Texas Lawmakers Will Likely Tap Rainy Day Fund
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AUSTIN (AP) - Texas lawmakers will almost certainly have to tap the Rainy Day Fund to balance the budget in 2013, but by how much depends largely on the global economy and policy decisions made in Washington, state Comptroller Susan Combs told The Associated Press.
Many lawmakers have said they did not budget enough money to cover the state’s obligations for the 2012-2013 budget cycle, but the keeper of the state’s books said in an interview Tuesday that lawmakers will need to pass what is called a supplemental bill to make ends meet at the end of the biennium.
A day earlier she forecast that Texas will earn $1.6 billion more revenue than expected during over the next two years, due to the recovering national economy. But that won’t be enough to cover the cost of Medicaid, which lawmakers deliberately underfunded by an estimated $4.8 billion.
“That is the fungus that will eat the planet … that is a national problem,” Combs said of the health insurance program for the poor and disabled.
The Republican said she supported a new law that will allow Texas to enter into interstate agreements that proponents say will reduce Medicaid costs, but that won’t save enough.
“Sales tax revenue is up 9.4 percent year-over-year, and oil and gas is up more than 70 percent, but that’s still not enough to get us out of the Medicaid hole, and that has to have a national discussion,” Combs said.
Combs said there will still be a shortfall when lawmakers meet again in 2013 and they will likely have to tap the $7.3 billion in the Rainy Day Fund.
“I think that’s probably where they will need to get some money,” she said, based on her agency’s economic projections based on current conditions. “I don’t think the Legislature will have a problem with that. The question always is, how big?”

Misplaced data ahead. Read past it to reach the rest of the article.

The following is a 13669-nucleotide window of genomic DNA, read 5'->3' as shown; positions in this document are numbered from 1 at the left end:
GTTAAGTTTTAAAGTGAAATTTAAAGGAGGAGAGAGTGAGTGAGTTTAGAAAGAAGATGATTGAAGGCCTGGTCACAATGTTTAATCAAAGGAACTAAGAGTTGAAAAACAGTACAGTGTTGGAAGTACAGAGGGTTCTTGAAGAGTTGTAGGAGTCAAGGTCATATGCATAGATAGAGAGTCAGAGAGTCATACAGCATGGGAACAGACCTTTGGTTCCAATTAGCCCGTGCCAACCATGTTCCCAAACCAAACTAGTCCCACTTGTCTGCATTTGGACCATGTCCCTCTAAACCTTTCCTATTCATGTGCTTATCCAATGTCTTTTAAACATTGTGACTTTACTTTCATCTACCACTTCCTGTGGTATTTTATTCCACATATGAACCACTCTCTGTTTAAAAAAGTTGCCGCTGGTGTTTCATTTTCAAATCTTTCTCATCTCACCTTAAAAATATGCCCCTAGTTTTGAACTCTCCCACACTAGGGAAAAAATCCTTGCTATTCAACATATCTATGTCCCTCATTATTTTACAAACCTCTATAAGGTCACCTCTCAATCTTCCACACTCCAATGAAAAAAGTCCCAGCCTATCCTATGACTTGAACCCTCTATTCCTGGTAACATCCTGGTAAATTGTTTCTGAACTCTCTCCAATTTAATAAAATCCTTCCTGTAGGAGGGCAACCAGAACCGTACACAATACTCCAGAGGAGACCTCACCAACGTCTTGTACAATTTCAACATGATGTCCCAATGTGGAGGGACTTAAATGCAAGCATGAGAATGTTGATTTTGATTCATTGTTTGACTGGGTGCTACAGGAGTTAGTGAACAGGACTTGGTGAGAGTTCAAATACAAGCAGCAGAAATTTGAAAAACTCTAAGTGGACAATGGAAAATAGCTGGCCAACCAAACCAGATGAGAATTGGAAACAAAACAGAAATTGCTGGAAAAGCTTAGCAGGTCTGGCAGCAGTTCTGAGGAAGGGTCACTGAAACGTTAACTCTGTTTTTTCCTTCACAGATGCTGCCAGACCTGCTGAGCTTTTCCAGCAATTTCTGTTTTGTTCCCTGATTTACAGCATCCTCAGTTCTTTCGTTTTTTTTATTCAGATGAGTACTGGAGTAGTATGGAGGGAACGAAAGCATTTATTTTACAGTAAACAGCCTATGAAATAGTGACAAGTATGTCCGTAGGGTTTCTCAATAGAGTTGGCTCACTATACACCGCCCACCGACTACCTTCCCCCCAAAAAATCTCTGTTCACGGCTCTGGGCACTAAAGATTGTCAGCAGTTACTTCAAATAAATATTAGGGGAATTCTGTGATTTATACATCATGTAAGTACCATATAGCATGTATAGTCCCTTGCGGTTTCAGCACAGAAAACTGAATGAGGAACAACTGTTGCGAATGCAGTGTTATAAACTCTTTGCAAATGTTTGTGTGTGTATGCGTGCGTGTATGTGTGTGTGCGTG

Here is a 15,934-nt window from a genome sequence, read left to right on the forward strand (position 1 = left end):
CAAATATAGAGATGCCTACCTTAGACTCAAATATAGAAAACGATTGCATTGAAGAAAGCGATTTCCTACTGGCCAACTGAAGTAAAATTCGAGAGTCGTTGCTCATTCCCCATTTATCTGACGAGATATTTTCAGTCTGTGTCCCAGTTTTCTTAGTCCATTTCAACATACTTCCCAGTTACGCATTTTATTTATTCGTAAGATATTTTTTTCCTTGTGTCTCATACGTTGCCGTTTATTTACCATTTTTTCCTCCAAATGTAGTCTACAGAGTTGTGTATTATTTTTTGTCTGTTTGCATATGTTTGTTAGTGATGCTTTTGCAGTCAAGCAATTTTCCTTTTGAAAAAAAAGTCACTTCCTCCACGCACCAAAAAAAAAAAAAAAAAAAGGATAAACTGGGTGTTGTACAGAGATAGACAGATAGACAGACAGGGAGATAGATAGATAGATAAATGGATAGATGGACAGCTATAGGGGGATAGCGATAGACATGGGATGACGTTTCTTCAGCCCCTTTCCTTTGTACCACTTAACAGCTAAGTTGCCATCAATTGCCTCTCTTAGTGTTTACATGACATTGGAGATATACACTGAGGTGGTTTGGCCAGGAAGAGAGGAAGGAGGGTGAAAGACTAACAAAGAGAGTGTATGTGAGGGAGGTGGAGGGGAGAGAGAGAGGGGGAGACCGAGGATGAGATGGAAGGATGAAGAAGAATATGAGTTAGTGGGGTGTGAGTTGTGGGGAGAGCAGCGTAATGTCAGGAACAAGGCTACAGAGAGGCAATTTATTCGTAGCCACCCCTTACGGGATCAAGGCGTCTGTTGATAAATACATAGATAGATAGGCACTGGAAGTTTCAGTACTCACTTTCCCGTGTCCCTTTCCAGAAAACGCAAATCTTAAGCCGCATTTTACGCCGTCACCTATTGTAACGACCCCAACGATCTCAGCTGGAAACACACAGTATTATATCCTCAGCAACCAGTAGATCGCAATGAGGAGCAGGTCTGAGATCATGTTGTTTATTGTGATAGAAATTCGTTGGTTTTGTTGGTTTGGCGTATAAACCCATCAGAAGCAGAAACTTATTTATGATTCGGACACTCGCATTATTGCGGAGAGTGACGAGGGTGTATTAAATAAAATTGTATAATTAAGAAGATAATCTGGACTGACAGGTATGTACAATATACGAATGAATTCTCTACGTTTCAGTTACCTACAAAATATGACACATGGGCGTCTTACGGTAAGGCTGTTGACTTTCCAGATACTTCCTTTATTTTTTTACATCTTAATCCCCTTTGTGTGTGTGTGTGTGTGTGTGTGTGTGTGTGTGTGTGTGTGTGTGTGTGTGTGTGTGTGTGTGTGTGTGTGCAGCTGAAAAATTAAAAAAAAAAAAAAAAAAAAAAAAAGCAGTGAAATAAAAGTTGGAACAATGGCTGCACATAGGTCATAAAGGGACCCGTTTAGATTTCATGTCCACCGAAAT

That will depend largely on oil and gas revenue.
“We are significantly better off now than we were in (2011),” Combs said of the last budget biennium, when lawmakers spent $3.8 billion from the Rainy Day Fund to make up a shortfall.
State agencies shouldn’t see any unexpected budgets before the end of 2013, but that depends on the global economy. She said that while Texas ranks as the nation’s top exporting state, the state’s continued progress is dependent partly on how China, India and Europe respond to current economic woes.
About 35 percent of Texas exports go to Mexico and 10 percent of those exports go to Europe, which makes Texas better insulated from European problems, but the state remains subject to global economic woes.
Combs said the lagging sector in the Texas economy is single-family home construction. Texas does not have a problem with a high foreclosure rate, but banks have reacted to global financial problems by making it more difficult for average Texans to get home loans. The result is more construction of multi-family structures, which do not employ as many workers.
She said the future depends on foreign nations, including Greece, Italy and Portugal, working out their debt problems.
At home, she said lawmakers should continue to look at government spending.
“The state needs to look at all of the long-term, ongoing obligations, and by that I really mean debt, pensions and regulatory headwinds,” she said.
Combs declined to discuss her plans for higher office. She is widely believed to be interested in replacing Lt. Gov. David Dewhurst, who is the front-runner for a U.S. Senate seat.
She first served in the Texas House and later as agriculture commissioner before becoming comptroller. She has made fighting obesity and promoting good health a priority in all of those positions. In 2011, her office completed a study of the health care costs and economic losses caused by obesity.
“My concern is that we must have a fit workforce that must be going strong,” she said. “If we don’t do anything about how our kids are and the workforce, we will see about $30 billion (in annual health care costs to private employers) by 2025 if we don’t change what we’re doing.”
Combs said her office has started keeping a detailed accounting of the economic impact of federal regulations to protect endangered species and prevent air and water pollution. The goal is to know where and how to intervene to stop needless regulations that could cost Texas jobs and to be ready with a safety net for those companies affected.
Combs also ordered a statewide survey of schools that indexes efficiency by looking at funds spent versus standardized test scores. Researchers then visited the best schools to identify what she calls “smart practices.”
The best schools “are trying to compress their costs and direct dollars to the classroom, which is where I think everybody will agree, we want the dollars in the classroom,” she said.
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